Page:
The network of sites known as the darknet, only accessible through the anonymizing Tor browser, resembles the early internet in many ways — including being difficult to navigate. Most users get around by clicking from link to link, accessing pages like "The Hidden Wiki" that list popular site addresses, or typing long, complex URLs directly into the browser. Sites often change addresses as a cautionary measure, making them even more difficult to locate.
That makes it tough for customers attempting to shop for drugs, fake IDs, or other items on the darknet's black markets like Black Bank, Silk Road, and Pandora. However, an anonymous developer has released Grams, a search engine that has indexed eight of the darknet's markets.
Like Google or Expedia, Grams (Tor link: http://grams7enufi7jmdl.onion) delivers top search results according to relevance, and users can restrict the search only to certain markets or sort by price or date. It also keeps track of the latest exchange rate for Bitcoin, the semi-anonymous digital currency used in most darknet markets, updating the rate every five minutes.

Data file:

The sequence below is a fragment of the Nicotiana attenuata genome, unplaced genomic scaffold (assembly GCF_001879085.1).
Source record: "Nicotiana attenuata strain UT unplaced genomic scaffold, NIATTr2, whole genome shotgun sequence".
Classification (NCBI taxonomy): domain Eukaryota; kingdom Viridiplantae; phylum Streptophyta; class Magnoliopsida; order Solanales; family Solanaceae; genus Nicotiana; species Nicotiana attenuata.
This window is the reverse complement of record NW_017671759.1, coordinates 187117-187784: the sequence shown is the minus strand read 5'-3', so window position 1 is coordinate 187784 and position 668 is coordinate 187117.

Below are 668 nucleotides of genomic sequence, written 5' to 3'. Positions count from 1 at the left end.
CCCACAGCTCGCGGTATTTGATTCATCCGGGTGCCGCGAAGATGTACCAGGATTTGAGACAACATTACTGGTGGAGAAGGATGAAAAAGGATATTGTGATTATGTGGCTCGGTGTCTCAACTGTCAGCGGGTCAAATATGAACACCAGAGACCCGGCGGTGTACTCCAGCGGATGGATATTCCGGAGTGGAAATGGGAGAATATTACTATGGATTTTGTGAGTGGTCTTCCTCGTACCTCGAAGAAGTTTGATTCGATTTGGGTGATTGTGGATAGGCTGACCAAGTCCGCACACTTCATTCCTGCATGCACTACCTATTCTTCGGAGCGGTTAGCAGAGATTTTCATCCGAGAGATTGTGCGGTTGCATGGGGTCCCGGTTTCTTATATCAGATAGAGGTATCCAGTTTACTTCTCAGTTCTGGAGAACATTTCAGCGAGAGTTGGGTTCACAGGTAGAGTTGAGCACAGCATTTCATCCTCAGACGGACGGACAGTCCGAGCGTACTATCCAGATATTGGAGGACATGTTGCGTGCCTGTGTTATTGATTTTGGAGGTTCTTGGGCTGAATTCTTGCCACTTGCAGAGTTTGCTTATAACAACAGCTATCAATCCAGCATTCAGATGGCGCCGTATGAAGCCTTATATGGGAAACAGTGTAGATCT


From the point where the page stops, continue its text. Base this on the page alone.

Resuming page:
Grams even copies Google's "I'm feeling lucky" button
Grams looks like Google, copying the site's multi-colored branding and even including an "I'm feeling lucky" button, which takes the user to a random search (we got "shatter," which is a waxy version of butane-extracted hash oil). The developer says Grams will soon offer clearly-marked paid results as well, just like Google AdWords. That will help ensure the site's continued existence, as he or she is a little strapped for cash. "Right now we have only one advertisers and a lot of server bills," the site says. "Donations are very appreciated!"
The darknet black market scene was set back when US law enforcement took down Silk Road, by far the largest site, and arrested its alleged owner. Other sites, including a successor to Silk Road, were busted, went out of business, or simply disappeared. However, new sites continue to crop up, peddling drugs, guns, and credit cards. Grams doesn't collect any personal information, so it's pretty safe to use. But by funneling users to sites where they can buy drugs, Grams is likely breaking US law — Google had to pay a fine in 2011 for directing users to illegal online pharmacies. If it makes the darknet significantly easier to use, it could become a target for law enforcement in the future.